How I ended up in Italy 3 weeks after graduating from high school is a long story. The biggest part probably being the amazingly gracious family friends that agreed to host this lost girl who thought she would find herself amongst the cobblestoned streets and olive oil-scented air. While the rest of my graduating class was living up the last summer of teenage “freedom” before starting college, I was working as a nanny for an Italian family in a small riverfront town. While the mom of the family I worked for was not the typical Italian mama (no flour-dusted embrace, tomato-stained apron, hands waving “Mangia! Mangia!” (Eat!) ), the upstairs neighbor was. She made homemade gnocchi and pesto and tomato sauce, and brought it all down for the blonde American to taste.
I was probably the only person on earth, in Italy, who did not like olives, prosciutto, and pesto. All that homemade green golden goodness just upstairs from me–and I took one taste of pesto and thought it was…thick. I’m not sure how else to describe it! It was a totally new flavor, and I simply did not like it. Silly American.
My palate has grown up since that summer oh so many years ago, and I have to say pesto is now one of my most favorite ways to dress up any meal. Seriously. It’s like the little black dress of condiments…Little green dress. You thought salmon wrapped in puff pastry was good? Try spreading some pesto on the salmon before wrapping it up, and you can now charge your guests $10 more per plate. Does your Minestrone soup need some zip? Add a spoonful of pesto and your family will be shouting “Wow!” with glee.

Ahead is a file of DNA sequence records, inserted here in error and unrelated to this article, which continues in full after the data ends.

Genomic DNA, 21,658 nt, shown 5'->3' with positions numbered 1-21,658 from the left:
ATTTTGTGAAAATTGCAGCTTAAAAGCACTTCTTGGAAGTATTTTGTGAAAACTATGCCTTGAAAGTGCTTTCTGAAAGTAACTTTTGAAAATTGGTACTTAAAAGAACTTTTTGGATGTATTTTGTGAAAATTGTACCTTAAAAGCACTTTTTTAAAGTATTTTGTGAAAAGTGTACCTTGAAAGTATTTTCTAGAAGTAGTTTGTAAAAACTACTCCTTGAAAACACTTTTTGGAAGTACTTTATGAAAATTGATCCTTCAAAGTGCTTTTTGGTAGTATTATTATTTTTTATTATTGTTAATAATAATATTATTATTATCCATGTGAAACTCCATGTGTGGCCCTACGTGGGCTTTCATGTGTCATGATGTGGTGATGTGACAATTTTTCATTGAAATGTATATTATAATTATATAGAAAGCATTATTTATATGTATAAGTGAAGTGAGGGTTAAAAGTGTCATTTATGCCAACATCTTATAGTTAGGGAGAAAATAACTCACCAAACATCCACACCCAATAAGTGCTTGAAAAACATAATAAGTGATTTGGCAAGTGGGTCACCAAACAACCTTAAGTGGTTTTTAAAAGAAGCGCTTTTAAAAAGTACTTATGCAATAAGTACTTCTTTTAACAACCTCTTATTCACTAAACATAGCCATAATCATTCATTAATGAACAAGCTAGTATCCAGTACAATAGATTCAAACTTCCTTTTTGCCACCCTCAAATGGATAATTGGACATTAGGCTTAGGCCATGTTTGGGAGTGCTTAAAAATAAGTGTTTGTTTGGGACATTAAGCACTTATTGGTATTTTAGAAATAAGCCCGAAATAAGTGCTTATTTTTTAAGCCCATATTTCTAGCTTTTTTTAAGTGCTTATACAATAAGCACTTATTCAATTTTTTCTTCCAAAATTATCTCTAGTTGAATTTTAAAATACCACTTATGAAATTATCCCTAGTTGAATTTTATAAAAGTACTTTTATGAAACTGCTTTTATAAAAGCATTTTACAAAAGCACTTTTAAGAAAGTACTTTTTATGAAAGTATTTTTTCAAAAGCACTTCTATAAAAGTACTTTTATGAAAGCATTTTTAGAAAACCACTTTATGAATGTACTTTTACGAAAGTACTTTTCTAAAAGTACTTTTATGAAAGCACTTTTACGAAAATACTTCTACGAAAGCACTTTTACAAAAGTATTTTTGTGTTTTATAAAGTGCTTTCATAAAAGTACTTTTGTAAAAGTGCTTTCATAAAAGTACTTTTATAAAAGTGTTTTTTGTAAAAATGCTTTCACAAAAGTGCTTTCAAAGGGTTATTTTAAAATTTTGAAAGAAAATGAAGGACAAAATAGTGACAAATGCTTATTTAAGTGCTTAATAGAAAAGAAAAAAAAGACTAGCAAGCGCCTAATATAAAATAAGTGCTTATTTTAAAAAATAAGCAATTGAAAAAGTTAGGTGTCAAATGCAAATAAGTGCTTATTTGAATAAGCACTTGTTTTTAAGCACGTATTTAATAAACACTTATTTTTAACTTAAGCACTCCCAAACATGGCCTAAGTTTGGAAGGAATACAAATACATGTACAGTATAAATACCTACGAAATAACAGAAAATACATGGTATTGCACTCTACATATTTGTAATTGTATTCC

Traditional basil pesto originated from Northern Italy–just basil, olive oil, pine nuts, and a little parmesan cheese all blended up. There are so many variations of a pesto–I’m sure you could make and eat a different type every night for a year! Any combination of vegetables, herbs, nuts, and other flavorings will blend up a fantastic sauce–kale, roasted red pepper, and sunflower seeds; parsley, sage, and walnuts; arugula, spinach, and almonds–endless little green dresses at your fingertips!
A couple of years ago I planted about 6 little basil sprouts in my garden. They very quickly turned into basil trees. Full-blown TREES! I used as much as I could over the summer, and in the fall invited a couple friends over for a pesto-making party. We chopped down those trees and blended batch after batch after batch of fresh basil pesto. I think I froze at least 6-10 bags of frozen, cubed fresh basil pesto. It’s a little embarrassing to say that it’s taken me two years to get down to my last bag of pesto cubes. I know they say 6 months tops in the deep freeze, but I’ve had this pesto since the fall of 2013–and no way I’m going to throw out this green golden goodness! Still tastes great…even in the fall of 2015.
CLASSIC BASIL PESTO
Adding a handful of fresh spinach or parsley leaves to the mix will ensure your pesto will retain its deliciously bright green hue
- 1 cup tightly packed fresh basil leaves
- 1/2 cup fresh Italian parsley leaves (no stems), or fresh baby spinach leaves
- 1 tablespoon pine nuts
- Pinch of red pepper flakes
- 1 tablespoon Asiago or Parmesan cheese
- 1/2 cup olive oil
- In a blender or food processor, combine the first three ingredients and pulse until combined. Add the next three ingredients and pulse again to mix. With the machine running, slowly add the olive oil and process until a smooth sauce forms.
- Use right away, or keep in the refrigerator in an air-tight container and use within one week of making. Alternatively, you can freeze in cubes (put a drop or two of olive oil on top) and keep in deep freeze up to six months.